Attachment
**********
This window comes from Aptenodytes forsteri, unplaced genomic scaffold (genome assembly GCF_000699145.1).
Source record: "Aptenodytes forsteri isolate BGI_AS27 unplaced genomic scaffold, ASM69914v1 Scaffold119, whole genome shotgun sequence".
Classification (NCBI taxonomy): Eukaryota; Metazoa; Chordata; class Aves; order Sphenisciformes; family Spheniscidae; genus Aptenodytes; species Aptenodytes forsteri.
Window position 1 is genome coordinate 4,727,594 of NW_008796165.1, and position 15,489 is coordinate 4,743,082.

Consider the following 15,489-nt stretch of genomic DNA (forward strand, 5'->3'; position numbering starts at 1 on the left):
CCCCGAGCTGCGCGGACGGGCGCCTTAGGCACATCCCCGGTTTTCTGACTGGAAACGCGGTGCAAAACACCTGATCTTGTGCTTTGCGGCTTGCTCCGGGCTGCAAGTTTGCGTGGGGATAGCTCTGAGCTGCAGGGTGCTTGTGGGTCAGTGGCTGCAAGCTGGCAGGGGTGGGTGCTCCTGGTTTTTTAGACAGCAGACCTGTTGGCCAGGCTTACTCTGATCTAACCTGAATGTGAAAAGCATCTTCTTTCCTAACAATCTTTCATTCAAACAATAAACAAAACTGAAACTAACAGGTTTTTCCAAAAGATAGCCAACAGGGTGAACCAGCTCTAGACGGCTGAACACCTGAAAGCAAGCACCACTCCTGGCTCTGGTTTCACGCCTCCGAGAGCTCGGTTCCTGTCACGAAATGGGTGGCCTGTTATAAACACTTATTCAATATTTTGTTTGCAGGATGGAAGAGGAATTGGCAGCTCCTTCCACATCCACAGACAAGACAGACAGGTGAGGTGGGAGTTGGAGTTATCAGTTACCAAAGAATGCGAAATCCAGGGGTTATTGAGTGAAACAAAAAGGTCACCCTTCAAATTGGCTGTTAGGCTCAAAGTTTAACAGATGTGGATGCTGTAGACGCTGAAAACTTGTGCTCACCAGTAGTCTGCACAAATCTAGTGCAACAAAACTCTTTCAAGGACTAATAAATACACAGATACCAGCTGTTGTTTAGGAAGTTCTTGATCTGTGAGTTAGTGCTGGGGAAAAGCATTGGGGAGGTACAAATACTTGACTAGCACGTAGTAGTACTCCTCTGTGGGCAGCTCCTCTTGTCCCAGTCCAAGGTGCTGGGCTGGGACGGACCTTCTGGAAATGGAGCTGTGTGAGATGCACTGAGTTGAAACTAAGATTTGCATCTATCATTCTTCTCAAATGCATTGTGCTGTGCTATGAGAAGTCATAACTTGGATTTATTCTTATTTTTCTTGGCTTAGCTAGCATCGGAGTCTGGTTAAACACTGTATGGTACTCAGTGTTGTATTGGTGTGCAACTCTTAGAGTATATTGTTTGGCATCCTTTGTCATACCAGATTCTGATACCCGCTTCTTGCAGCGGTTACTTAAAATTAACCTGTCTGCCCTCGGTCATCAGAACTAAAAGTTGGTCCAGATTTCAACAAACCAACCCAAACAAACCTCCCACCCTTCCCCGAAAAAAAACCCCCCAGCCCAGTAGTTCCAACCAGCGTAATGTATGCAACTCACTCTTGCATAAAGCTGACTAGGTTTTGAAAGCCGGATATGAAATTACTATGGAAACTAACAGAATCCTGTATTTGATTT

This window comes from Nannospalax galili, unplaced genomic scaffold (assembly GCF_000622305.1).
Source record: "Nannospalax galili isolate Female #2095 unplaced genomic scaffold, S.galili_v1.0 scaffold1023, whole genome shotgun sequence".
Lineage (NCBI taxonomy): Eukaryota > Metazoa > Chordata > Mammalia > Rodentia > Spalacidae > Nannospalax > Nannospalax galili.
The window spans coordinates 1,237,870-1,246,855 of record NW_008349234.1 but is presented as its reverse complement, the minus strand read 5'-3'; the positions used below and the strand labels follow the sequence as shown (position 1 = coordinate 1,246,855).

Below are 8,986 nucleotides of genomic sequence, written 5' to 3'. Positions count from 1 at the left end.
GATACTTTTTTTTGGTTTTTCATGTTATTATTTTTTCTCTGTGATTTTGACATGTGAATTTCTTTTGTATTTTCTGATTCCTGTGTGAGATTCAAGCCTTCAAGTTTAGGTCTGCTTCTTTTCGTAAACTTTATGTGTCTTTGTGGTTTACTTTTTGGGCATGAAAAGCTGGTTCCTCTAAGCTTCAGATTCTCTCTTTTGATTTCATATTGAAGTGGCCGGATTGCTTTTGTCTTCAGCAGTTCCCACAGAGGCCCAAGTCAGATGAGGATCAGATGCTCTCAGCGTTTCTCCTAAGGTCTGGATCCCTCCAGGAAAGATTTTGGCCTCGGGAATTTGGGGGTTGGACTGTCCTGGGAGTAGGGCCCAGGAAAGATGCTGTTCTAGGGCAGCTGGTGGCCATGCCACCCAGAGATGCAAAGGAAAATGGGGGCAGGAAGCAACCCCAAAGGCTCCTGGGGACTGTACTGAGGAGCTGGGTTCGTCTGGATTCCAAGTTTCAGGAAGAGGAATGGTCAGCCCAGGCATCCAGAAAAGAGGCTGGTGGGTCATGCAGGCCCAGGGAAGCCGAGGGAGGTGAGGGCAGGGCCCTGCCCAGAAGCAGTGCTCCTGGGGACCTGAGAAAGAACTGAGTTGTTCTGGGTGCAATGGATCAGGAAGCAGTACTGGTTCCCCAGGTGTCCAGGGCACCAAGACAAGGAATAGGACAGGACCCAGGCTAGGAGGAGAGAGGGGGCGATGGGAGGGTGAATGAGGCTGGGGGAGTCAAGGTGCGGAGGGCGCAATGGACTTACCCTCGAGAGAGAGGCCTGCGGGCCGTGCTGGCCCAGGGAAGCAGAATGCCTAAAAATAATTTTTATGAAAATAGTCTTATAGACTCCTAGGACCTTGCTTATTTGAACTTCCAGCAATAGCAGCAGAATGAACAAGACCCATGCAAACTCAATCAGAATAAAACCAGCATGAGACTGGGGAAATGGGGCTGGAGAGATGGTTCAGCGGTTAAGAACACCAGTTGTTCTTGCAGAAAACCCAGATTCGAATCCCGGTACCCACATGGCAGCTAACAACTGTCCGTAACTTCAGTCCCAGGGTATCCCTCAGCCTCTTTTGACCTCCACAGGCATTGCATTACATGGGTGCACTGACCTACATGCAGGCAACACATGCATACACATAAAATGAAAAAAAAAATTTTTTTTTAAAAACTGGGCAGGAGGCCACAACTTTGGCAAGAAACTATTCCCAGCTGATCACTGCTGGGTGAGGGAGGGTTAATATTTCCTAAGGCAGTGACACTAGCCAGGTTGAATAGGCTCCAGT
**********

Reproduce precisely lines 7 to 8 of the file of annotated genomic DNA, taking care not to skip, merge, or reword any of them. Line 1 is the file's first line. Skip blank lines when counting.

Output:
This window comes from Nannospalax galili, unplaced genomic scaffold (assembly GCF_000622305.1).
Source record: "Nannospalax galili isolate Female #2095 unplaced genomic scaffold, S.galili_v1.0 scaffold1023, whole genome shotgun sequence".